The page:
One out of every two Rhode Islanders suffer from digestive diseases such as stomach ulcers, ulcerative colitis, hemorrhoids and chronic heartburn that occur in the digestive tract. That’s why RWMC has created an integrated Digestive Disease Center.
The digestive disease team at Roger Williams is defined by a patient-first approach, teamwork and an eagerness to embrace the latest technology. The team is composed of a talented group of physicians, nurses, technologists, and support staff who diagnose, study, and care for various disorders of the stomach, small intestines, colon, liver, pancreas, and other organs.
Our digestive disease team also works to educate patients about disease management, signs of a GI ailment, and other helpful information that can help individuals better recognize and manage ailments of the digestive system.
In more than two decades under the direction of Alan Epstein, MD, the team at Roger Williams has been at the forefront of exciting changes in the field. Dr. Epstein is joined by two other full-time physicians on staff -- Dr. Amer Malik and Dr. Nabil Toubia. Patients benefit from the collaboration among three doctors in an ambulatory hospital unit where quality, successful outcomes and safe treatment are the highest priority. In the hospital setting, our physicians can readily collaborate with their peers in Interventional Radiology, our medical and surgical services like laparoscopic surgical division, and directly consult with digestive disease pathologists.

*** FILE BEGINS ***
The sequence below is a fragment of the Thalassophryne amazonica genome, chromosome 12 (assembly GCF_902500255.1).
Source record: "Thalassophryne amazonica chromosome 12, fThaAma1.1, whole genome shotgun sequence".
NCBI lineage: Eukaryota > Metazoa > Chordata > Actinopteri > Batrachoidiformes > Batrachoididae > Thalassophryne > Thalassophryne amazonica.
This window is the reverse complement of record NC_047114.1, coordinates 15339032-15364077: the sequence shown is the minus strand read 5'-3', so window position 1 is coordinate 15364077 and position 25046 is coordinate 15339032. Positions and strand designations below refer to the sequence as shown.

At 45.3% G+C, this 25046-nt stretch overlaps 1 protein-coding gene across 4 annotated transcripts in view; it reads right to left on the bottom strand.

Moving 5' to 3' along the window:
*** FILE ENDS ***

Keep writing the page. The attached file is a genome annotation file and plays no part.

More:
Leading edge Endoscopy leads the way to accurate diagnosis and treatment
Endoscopy allows doctors to take a closer look into the patient's digestive tract. Endoscopy is a part of the movement towards non-invasive therapies and offers many patients an alternative to surgery.
Accurate diagnosis of digestive tract problems is greatly enhanced by the use of endoscopy, a technique in which a plastic tube equipped with a light and video camera are inserted through the mouth or anus, enabling an internal video examination and providing doctors with the visual information they need for an accurate diagnosis. Problems of the digestive tract are treatable by medication, changes in lifestyle and diet, and surgery.
Patients visit for a wide range of services, ranging from colon cancer screenings to diagnostic procedures on the pancreas to revolutionary treatments that will assist surgical oncologists. About three-fourths of those visits will be on an outpatient basis. Our staff is trilingual in English, Portuguese and Spanish, and can also work with patients in French and Arabic.
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